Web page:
When it comes time to renovate or fix up your home, you want to make sure you're getting the best work done for the least amount of money possible. Saving money on one job means your renovation budget has room in it for one more job, or that your line of credit isn't under so much strain. Whatever your reason, you should always try to get the most reasonable price possible from contractors. To do this you need to put in the legwork at the beginning of the job and get multiple quotes. Here's how.
Compile a list of reputable contractors in your area. You can canvas family and friends for recommendations of people they have used before to fix things in their condo, you can look in the Yellow Pages, or you can check the list of approved contractors at the Better Business Bureau. Whichever method you choose, make sure the contractors on your list are bonded and insured, which will be for your benefit as well as theirs and will cover you if they leave you in the lurch.
Once you have your list, phone around and ask for someone to come out and give you an estimate. Most contractors will give you an estimate for free, as this takes only a few minutes of their time and homeowners are often unwilling to hand over important jobs to people they have not spoken to and who have no cap on their spending. Remember that an estimate is only an estimate - the real figure is likely to be at least 10% higher, so never agree to an estimate that is at the top end of your budget.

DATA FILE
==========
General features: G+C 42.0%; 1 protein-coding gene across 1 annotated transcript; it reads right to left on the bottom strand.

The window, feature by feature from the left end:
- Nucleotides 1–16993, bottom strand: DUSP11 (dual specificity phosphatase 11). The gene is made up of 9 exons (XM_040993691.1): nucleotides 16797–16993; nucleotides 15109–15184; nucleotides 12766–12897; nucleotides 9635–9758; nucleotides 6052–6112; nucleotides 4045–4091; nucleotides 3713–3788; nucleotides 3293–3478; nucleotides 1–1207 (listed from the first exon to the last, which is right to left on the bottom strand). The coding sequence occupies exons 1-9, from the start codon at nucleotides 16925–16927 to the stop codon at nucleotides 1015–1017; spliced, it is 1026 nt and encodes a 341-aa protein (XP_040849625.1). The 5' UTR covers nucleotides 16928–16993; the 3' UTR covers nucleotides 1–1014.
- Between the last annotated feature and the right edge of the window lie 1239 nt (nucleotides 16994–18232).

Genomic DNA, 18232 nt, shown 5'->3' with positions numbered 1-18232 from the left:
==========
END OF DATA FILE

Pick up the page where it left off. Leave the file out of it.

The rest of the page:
After you have collected your quotes (you need at least three to get an accurate picture of what the job will cost) you should sit down and compare them. All the quotes should be in the same ballpark. Any quote that is very different from the others should probably be discarded. For example, if four contractors gave estimates in the $2000-$2,500 range and one contractor quoted you $1000, you should probably assume that this contractor is deliberately low-balling the number to get the job or that he plans to use substandard materials, which will make it difficult to put up your home for sale later.
Though the price of the job will be your overriding concern, don't eliminate your impression of the contractor from the decision process. Does he seem trustworthy? Does he have a lot of projects in resale condominiums in Toronto that might take his time away from you? Would you let this person into your house while you're not home? These are important questions to ask yourself.